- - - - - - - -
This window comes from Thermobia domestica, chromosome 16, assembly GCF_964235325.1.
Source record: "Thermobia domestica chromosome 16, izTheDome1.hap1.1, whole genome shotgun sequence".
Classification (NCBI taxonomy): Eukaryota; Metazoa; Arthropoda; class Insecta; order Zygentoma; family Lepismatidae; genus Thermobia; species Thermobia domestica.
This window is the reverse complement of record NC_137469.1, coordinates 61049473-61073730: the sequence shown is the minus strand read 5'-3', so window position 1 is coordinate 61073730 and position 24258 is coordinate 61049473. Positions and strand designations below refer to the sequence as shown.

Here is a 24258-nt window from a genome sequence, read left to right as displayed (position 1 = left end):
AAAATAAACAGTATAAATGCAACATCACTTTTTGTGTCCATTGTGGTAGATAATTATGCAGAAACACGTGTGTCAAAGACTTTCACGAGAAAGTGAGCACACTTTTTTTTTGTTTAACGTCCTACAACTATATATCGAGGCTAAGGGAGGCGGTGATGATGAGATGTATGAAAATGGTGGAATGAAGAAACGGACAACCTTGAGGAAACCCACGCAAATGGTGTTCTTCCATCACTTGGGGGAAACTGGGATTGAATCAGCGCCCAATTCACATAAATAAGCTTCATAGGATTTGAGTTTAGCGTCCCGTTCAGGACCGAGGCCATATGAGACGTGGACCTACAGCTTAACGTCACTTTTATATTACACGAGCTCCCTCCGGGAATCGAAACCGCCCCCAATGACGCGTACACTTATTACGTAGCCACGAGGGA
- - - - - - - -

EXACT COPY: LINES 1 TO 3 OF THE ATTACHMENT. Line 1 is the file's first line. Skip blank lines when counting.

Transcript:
This window comes from Thermobia domestica, chromosome 16, assembly GCF_964235325.1.
Source record: "Thermobia domestica chromosome 16, izTheDome1.hap1.1, whole genome shotgun sequence".
Classification (NCBI taxonomy): Eukaryota; Metazoa; Arthropoda; class Insecta; order Zygentoma; family Lepismatidae; genus Thermobia; species Thermobia domestica.